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Dutch central bank sees no alpha move in FTK

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NETHERLANDS – The Dutch central bank, the DNB, says the new FTK framework should not result in a massive move into so-called alpha generating investments by pension funds.

Executive director Henk Brouwer told a conference organised by Goldman Sachs in Amsterdam this week: “Transparency and accountability are the main issues currently being implemented via the FTK, the new financial regulations.”

The FTK, the new financial assessment framework, needed to be implemented to support sustainable yields on investments.

He said this should not lead to massive move into so-called alpha generating assets – that is to say seeking performance above the benchmark.

He added: “The DNB will not be a front-runner in changing its investments into alpha.” This was not because it is not functional but caused by a different way of looking at assets and liabilities.

The comments come as the Dutch pension sector awaits the annual budget, known as Prinsjesdag, on September 20.

In contrast to some concerns in the market, he reiterated that it would not interfere in investment choices related to alpha or other possibilities.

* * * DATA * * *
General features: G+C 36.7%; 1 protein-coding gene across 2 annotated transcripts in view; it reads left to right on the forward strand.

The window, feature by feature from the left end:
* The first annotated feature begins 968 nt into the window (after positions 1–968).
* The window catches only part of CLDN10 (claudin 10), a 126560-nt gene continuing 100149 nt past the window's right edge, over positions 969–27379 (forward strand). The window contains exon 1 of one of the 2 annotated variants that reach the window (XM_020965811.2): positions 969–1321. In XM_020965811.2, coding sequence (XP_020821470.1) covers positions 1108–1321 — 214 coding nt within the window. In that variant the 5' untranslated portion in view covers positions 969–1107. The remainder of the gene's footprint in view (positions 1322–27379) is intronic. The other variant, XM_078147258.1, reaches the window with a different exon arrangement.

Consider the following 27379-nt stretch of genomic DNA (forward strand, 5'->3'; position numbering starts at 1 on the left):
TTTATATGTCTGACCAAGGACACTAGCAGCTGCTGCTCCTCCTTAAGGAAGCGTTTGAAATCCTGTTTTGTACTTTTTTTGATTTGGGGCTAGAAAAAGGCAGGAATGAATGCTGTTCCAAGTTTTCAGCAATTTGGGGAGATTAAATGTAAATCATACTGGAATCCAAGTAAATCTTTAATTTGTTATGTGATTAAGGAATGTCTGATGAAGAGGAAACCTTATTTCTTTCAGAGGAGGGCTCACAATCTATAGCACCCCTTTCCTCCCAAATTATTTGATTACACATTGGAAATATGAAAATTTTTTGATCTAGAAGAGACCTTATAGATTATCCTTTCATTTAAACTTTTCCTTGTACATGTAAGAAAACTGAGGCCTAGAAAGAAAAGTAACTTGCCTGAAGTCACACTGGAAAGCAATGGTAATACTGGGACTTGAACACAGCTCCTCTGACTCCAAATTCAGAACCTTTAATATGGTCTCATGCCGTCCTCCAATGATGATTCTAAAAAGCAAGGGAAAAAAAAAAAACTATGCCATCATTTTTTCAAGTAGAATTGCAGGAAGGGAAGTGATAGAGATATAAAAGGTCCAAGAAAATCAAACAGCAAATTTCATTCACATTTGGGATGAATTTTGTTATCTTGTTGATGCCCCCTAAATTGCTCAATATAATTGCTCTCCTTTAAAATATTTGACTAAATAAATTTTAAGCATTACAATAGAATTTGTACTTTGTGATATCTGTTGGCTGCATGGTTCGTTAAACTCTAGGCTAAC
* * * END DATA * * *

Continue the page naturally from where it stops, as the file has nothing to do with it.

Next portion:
But he indicated that “alpha should not be the holy grail of the pension sector. Yields, risks and liabilities should be combined within one flexible strategy”.

Brouwer rejected claims that the FTK is causing current pension problems. He stated that the FTK is not causing the problems - but only reporting and signalling problems in the sector at present.

He also surprisingly vented some criticism at politicians in The Hague.

He said pension fund investment capital and yields on investments have sometimes been at the mercy of politicians targeting redistribution of capital.

Party politics were currently shaping pension discussions, without taking facts into account. He said the “sustainability of the pension system should not become a party political instrument”.

Brouwer also criticised the current trend away from defined benefits(DB). He pondered that if a fund is not able to continue supporting DB, then what is its real function? It would become more feasible to change to an insurer. He reiterated that the DNB supports a full DB system.

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